• When: it started in the Industrial Revolution at XIX century in London, when some products started its mass development, and there also started a separation between the work place and the selling place. People began to like showing the novelty, and the appearance of a new social class, bourgeoisie helped to consolidate the consumerism phenomenon.

  • Why: some brands cover generations and win unconditional clients which will recognize their products all over the world.  Some designs are made for modify consumer's behavior, and the phrase: ''Tell me which brand/store you buy in, and I'll tell you who you are'' may be a great example of this. So, some displays are made for giving an identity, or following the brand's philosophy, while others are just for highlighting certain products or trend.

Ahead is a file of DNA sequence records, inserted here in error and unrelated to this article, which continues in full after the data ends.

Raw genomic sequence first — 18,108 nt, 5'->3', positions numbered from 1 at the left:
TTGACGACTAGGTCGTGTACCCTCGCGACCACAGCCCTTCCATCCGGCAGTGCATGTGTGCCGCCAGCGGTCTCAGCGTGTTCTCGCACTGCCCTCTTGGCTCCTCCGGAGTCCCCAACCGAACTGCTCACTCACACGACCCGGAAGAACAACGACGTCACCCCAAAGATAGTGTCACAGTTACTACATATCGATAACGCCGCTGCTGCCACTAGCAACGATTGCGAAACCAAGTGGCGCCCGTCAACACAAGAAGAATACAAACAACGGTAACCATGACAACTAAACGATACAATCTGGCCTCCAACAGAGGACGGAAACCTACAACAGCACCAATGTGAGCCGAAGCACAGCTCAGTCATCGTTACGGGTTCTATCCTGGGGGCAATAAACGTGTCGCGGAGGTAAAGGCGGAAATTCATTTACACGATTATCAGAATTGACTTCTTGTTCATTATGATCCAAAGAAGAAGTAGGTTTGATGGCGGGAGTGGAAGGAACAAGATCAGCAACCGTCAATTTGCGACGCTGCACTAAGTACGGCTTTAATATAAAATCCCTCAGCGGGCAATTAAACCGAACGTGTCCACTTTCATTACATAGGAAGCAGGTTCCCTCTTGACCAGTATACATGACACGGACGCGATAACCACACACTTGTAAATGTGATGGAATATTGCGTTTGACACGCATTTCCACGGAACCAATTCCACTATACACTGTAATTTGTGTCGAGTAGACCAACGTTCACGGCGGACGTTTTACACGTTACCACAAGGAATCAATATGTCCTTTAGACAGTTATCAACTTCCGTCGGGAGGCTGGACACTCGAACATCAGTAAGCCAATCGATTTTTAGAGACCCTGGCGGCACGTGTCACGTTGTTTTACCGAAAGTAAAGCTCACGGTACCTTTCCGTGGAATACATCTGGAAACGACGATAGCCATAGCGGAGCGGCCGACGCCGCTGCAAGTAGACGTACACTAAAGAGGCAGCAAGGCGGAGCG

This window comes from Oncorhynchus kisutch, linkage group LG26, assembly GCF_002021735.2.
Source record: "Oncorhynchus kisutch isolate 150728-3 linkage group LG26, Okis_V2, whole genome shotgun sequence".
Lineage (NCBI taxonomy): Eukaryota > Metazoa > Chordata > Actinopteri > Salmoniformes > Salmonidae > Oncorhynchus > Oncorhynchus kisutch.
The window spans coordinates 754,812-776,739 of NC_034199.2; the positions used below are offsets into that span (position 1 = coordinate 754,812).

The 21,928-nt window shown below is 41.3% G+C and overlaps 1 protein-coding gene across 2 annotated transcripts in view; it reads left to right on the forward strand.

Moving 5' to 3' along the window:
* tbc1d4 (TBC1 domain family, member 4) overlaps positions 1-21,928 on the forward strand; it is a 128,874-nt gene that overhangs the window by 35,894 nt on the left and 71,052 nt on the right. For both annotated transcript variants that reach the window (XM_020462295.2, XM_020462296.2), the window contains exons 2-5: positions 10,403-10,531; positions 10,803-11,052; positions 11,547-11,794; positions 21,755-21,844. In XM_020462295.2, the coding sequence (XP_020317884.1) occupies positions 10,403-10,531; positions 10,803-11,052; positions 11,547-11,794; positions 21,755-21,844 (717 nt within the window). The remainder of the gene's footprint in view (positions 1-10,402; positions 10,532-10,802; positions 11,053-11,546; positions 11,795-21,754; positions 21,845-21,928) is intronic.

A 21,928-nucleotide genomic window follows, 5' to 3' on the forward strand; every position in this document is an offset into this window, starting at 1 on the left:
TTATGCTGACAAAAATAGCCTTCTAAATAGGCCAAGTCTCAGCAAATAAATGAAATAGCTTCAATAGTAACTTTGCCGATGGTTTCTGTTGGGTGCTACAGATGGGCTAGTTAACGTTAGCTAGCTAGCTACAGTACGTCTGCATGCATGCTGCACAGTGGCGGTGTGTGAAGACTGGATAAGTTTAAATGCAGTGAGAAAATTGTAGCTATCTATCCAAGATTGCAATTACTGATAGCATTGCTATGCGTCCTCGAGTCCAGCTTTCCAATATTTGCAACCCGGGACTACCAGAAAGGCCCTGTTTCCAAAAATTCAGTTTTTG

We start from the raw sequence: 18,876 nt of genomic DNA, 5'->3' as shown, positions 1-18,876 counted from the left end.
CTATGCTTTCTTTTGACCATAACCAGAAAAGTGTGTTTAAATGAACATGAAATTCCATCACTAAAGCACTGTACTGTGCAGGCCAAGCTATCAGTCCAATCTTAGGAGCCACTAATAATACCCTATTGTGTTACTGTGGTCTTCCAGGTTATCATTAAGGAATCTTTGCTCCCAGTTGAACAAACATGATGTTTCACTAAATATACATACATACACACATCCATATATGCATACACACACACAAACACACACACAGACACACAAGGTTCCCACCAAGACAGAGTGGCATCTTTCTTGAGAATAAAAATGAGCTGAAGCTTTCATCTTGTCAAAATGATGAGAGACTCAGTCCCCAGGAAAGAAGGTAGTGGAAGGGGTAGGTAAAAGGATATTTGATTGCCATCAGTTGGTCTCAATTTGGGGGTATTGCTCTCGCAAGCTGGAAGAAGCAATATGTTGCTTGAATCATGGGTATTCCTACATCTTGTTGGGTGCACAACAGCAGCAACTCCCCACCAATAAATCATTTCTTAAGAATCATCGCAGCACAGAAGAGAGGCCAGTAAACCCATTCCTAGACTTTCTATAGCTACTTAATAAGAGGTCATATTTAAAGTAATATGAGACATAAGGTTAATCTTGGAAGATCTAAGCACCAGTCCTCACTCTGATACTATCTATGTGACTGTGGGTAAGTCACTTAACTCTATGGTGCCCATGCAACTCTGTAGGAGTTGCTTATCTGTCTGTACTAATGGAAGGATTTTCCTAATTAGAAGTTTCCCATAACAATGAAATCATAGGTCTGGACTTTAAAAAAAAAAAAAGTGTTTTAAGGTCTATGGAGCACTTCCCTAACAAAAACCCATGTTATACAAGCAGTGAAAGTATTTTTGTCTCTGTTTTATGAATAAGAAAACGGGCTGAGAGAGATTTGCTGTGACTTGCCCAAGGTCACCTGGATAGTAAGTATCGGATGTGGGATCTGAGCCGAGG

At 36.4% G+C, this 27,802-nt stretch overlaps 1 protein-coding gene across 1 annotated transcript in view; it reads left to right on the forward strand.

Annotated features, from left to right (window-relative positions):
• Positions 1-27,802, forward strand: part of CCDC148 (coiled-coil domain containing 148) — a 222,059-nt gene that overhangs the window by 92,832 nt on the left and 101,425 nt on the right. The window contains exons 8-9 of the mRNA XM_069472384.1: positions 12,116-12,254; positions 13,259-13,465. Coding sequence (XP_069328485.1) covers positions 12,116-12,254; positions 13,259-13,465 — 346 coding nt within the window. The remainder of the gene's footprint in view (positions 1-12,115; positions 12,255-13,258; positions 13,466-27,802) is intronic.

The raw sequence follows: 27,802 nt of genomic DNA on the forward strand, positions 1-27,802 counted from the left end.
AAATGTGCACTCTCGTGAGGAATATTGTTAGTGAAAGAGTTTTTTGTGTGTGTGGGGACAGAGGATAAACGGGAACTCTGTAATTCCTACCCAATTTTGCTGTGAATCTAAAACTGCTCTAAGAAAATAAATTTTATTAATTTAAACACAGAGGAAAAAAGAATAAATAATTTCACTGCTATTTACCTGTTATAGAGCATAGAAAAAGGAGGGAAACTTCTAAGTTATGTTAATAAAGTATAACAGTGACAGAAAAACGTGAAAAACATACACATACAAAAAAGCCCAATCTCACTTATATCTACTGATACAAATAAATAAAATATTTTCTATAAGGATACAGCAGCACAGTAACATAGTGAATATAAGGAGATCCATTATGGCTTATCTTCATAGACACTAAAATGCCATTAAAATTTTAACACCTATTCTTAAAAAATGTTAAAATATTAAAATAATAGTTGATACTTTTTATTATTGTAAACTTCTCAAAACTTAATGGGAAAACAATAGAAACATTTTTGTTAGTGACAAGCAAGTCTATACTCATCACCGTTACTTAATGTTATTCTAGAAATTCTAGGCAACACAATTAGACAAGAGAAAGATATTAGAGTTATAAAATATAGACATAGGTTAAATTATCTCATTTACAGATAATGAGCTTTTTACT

something fashion blogger valencia moda, estilo, fashion editorial window shopping architecture, fashion illustration blog promarker interior design, architecture sketch style outfits, jill sander paris chanel osaka rem koolhas new york PRADA dior
(Dior, Beverly Hills)

  • How: there are infinite combinations of styles, illumination, colors, furniture, etc. Basically, it all depends on what's the first impression you want to offer, and who's the public you're focused on (by age, genre, social status...). Once you have that, it's time to offer the product, and play with lights, textures, interactivity and work out the general layout.

All illustrations are © Amanda Ramón for SomethingFashion

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4 comentarios

  1. this was definetly an interesting post!
    and i agree with you, designs do modify a consumer's behaviour xD
    followed you xoxo
    http://oliviiaaaaa.blogspot.com.au/

    ReplyDelete
  2. Great post dear! Putting studies into fashion perspective in your post! Cool! :)


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  3. Well, that's my job ;-) I belong to the people who display clothes and other things, style mannequins... I love it :D

    ReplyDelete

About Amanda

About [span]me[/span]

Hi! I'm Amanda, from Valencia (Spain).

I like all things vintage and classy. I study Architecture and I'm an epée fencer.